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Housing tenure in Europe

Yesterday I came across an incredibly fascinating chart from Eurostat, analyzing housing tenure (in 2011) across Europe. Here it is:


And here’s what I found interesting.

Working from left to right, there seems to be a clear difference between Eastern and Western Europe in terms of the amount of leverage they use to buy homes. If you look at Romania, not only does over 90% of the population own a home, but they also don’t seem to have any outstanding mortgage or housing loan. That means they’re buying their homes in cash.

By the time you get to the United Kingdom, you start to see numbers that are comparable to Canada and the United States. The percentage of owner occupied homes is sitting at or below 70% and the majority of them have a mortgage or loan.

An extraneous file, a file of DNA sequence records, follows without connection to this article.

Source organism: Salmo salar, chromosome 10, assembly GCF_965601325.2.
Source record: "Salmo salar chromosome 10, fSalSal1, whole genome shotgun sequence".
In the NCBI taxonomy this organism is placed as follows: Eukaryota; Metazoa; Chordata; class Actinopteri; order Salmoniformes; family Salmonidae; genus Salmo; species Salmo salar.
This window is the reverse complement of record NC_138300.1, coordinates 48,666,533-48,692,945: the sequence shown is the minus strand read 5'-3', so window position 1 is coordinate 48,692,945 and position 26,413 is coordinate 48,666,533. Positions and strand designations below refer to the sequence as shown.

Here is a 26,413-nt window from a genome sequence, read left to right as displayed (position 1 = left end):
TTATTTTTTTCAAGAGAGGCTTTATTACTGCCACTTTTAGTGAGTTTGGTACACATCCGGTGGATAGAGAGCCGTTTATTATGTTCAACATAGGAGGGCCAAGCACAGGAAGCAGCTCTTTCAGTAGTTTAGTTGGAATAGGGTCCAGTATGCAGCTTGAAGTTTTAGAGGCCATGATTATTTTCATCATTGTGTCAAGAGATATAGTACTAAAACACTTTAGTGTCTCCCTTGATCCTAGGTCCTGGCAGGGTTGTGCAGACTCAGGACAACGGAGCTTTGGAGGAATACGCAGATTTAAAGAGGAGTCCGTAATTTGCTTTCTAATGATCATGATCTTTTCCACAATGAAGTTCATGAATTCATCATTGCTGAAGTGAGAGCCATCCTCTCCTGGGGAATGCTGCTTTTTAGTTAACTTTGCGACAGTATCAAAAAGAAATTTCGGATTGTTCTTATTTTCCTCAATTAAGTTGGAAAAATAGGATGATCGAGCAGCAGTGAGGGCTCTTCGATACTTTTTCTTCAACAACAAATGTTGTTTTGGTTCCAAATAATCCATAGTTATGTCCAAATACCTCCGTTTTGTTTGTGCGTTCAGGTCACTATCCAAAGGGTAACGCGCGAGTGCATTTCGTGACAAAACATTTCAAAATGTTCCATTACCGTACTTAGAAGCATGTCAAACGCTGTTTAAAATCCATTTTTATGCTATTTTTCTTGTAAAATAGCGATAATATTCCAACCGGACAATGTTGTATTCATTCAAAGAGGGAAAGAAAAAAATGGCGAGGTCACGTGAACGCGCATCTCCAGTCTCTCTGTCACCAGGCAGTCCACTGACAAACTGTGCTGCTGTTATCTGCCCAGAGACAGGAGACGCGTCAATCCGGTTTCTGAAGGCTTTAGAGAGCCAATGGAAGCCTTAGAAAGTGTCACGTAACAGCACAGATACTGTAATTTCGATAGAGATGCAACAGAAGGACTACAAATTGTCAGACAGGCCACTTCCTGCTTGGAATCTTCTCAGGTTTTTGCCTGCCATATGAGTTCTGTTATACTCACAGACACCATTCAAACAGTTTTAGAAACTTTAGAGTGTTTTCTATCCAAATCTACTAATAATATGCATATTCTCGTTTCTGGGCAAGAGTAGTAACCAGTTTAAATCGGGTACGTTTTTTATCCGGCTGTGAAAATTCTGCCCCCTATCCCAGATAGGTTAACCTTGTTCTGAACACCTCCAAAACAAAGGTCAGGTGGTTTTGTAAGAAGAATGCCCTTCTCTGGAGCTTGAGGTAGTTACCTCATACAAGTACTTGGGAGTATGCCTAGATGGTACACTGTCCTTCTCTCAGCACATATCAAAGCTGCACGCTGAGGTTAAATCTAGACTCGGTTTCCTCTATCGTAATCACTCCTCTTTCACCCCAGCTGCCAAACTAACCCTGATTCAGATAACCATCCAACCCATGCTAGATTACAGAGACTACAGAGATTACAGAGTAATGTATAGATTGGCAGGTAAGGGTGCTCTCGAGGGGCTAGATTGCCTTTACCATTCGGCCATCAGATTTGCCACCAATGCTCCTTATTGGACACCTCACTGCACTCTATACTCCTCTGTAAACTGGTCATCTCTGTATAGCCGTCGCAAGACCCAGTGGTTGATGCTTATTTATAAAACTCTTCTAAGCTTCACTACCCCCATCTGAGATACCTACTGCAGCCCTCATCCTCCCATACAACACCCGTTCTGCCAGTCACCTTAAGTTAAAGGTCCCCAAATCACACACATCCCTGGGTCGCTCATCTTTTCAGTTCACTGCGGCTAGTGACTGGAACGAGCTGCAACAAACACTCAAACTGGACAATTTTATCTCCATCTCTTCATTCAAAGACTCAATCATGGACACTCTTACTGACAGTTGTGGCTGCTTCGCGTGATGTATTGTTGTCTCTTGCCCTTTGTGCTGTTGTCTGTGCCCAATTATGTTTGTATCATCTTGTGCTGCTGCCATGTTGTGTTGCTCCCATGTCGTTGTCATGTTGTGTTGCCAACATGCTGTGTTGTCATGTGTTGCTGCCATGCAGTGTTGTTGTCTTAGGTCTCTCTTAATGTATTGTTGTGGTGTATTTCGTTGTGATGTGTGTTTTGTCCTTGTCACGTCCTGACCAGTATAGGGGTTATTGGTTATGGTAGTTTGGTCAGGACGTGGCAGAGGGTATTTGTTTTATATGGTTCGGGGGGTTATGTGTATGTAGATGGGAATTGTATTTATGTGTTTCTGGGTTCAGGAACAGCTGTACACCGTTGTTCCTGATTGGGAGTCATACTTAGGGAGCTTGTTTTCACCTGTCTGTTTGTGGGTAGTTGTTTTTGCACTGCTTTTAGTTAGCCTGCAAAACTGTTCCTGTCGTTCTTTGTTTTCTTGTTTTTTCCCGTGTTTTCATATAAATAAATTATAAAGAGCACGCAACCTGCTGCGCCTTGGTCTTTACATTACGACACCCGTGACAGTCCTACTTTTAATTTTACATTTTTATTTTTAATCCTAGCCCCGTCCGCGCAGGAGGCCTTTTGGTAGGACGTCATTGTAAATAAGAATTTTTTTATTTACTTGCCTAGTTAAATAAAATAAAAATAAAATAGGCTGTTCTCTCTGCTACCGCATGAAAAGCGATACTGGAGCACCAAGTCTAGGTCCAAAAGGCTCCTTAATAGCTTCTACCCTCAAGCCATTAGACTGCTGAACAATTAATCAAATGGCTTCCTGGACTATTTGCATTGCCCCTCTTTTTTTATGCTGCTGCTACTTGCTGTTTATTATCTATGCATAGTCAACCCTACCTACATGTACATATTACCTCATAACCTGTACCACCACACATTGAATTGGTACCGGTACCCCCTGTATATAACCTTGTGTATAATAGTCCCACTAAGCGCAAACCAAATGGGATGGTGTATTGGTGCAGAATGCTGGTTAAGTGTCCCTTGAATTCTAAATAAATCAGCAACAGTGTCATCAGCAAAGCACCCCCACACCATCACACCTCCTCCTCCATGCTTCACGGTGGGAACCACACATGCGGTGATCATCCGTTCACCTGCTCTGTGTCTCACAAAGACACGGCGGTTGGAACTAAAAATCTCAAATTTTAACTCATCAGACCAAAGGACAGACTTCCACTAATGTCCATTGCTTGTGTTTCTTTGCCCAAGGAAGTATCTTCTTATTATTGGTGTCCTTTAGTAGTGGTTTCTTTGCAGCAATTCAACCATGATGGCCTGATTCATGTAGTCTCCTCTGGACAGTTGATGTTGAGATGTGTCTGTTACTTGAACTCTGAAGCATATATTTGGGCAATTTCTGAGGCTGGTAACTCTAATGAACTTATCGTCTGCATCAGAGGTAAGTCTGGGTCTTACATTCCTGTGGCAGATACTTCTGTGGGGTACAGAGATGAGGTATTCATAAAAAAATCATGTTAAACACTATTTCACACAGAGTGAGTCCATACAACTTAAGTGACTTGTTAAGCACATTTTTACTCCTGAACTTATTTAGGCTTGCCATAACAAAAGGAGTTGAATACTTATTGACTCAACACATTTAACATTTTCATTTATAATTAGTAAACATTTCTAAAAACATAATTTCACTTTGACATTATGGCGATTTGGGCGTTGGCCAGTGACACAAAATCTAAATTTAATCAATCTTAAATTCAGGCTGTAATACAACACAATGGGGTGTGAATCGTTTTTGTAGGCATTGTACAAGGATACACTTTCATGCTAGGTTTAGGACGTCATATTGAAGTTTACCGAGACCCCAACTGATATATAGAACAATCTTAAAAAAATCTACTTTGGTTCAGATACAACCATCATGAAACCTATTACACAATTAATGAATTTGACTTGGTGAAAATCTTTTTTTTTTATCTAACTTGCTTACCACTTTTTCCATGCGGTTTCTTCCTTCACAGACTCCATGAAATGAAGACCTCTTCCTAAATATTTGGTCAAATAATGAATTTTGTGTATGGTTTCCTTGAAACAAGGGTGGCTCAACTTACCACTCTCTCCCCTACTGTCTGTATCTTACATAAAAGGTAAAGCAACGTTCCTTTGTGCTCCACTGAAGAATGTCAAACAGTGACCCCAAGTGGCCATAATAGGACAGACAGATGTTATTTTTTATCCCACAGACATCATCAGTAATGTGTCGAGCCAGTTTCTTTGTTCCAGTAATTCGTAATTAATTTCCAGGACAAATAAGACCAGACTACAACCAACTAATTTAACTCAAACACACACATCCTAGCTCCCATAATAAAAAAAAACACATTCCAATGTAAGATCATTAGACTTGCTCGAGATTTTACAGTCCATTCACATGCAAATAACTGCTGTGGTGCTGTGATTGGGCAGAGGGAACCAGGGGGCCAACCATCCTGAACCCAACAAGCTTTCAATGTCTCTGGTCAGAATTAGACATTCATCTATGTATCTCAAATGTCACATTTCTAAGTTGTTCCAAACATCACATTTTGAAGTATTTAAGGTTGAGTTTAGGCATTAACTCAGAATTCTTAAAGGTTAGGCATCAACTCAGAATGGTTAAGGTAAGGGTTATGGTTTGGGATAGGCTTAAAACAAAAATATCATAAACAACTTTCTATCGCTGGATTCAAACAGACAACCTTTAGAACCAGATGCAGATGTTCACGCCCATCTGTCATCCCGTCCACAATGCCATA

But as a whole, Western Europe seems much more likely to rent than Eastern Europe. And in the case of Switzerland, more people rent than own. Why is that? This seems odd given its economic strength. But the same could be said for Germany and Austria, which also show relatively low ownership rates. Here’s one possible explanation.

Finally, I found it interesting that in Denmark, the Netherlands, and Sweden, there’s virtually no such thing as subsidized rental housing. If you rent, you’re paying market rate (at least according to this chart). I wonder if this has something to do with there being less income inequality.

If anyone has any insights on some of these points, I’d love to hear from you in the comment section below.

1 Comment so far

  1. Pingback: K-shaped housing market – BRANDON DONNELLY

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